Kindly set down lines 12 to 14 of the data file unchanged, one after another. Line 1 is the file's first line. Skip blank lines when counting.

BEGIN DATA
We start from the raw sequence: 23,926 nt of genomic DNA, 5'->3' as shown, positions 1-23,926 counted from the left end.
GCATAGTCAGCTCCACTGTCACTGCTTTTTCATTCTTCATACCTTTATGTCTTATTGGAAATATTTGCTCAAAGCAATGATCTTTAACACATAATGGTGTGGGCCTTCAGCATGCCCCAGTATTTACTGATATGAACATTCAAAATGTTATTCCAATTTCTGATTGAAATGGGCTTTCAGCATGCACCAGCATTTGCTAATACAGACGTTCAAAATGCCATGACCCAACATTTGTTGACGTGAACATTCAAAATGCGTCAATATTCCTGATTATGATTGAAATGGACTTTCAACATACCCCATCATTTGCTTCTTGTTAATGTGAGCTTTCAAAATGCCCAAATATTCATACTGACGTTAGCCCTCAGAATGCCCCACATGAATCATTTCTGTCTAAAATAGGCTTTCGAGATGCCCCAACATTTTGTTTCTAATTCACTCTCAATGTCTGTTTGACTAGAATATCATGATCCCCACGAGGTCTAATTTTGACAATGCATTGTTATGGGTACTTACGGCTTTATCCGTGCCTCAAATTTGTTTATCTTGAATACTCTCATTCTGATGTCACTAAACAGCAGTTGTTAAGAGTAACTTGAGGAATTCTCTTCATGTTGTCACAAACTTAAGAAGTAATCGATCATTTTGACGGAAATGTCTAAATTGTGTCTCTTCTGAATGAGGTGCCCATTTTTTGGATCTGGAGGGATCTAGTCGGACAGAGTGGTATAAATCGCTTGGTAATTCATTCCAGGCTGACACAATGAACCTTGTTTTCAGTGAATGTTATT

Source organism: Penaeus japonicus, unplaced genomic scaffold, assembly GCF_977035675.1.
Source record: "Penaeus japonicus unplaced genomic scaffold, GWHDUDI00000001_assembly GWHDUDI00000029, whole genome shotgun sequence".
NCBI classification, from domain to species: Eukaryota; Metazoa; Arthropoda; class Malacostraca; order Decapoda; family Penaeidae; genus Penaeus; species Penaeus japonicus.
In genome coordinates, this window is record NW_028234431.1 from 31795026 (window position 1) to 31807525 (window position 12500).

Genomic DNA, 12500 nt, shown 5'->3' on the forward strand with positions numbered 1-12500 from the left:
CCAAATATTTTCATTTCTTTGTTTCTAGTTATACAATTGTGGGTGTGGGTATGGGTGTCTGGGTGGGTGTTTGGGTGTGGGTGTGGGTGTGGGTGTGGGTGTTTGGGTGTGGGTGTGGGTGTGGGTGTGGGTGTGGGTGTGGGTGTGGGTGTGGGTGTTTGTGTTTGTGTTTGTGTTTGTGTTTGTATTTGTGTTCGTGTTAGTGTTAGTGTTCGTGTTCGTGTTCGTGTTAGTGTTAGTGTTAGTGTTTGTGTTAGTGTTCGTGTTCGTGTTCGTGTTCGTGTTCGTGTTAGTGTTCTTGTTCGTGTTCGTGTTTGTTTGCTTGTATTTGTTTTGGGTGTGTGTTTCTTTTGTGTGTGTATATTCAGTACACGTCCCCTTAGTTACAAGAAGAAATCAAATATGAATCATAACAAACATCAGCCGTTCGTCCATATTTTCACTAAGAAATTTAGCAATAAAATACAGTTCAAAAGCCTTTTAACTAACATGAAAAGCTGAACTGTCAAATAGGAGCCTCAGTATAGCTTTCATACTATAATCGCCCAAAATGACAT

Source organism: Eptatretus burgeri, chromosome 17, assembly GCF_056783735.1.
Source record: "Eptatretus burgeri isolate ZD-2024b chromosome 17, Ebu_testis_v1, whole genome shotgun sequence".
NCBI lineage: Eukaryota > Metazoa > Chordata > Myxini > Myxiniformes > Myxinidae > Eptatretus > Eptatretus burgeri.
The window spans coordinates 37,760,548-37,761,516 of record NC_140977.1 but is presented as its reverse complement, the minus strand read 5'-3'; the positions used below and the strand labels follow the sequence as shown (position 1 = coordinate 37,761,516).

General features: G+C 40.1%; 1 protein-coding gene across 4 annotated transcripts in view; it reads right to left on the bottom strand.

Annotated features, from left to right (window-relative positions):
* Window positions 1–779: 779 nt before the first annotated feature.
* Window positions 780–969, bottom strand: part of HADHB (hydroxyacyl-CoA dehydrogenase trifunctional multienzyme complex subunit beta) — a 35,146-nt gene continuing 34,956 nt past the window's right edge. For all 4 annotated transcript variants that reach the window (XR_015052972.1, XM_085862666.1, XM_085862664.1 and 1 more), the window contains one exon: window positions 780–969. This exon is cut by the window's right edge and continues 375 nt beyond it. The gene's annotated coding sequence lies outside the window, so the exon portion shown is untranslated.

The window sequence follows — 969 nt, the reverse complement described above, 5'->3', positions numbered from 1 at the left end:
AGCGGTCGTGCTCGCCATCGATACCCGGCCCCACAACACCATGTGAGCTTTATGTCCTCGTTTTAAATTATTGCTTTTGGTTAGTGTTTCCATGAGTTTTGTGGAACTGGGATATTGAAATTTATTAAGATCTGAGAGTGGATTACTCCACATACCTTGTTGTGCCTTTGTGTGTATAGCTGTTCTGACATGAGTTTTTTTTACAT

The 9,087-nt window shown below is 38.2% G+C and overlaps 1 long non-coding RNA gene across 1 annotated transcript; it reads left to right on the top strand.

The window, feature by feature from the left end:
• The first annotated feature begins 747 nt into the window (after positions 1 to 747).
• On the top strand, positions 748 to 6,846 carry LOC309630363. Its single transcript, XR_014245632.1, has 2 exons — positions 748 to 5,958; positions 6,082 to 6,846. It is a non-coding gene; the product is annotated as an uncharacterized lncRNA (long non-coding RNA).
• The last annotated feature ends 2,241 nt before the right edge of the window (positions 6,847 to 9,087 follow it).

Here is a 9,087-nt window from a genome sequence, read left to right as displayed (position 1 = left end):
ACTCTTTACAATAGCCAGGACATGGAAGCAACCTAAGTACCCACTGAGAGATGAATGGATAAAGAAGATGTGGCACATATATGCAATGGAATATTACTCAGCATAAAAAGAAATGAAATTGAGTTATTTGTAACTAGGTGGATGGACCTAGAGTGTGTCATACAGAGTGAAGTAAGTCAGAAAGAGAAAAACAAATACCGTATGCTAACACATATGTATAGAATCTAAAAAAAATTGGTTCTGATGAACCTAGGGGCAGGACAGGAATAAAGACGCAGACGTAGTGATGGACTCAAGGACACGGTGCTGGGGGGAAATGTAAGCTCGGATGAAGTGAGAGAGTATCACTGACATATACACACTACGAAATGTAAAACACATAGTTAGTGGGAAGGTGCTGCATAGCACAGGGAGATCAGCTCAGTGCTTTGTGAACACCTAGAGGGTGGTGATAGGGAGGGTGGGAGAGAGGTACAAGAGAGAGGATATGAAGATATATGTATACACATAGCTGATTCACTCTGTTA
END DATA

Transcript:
The window spans coordinates 37,760,548-37,761,516 of record NC_140977.1 but is presented as its reverse complement, the minus strand read 5'-3'; the positions used below and the strand labels follow the sequence as shown (position 1 = coordinate 37,761,516).

General features: G+C 40.1%; 1 protein-coding gene across 4 annotated transcripts in view; it reads right to left on the bottom strand.

Annotated features, from left to right (window-relative positions):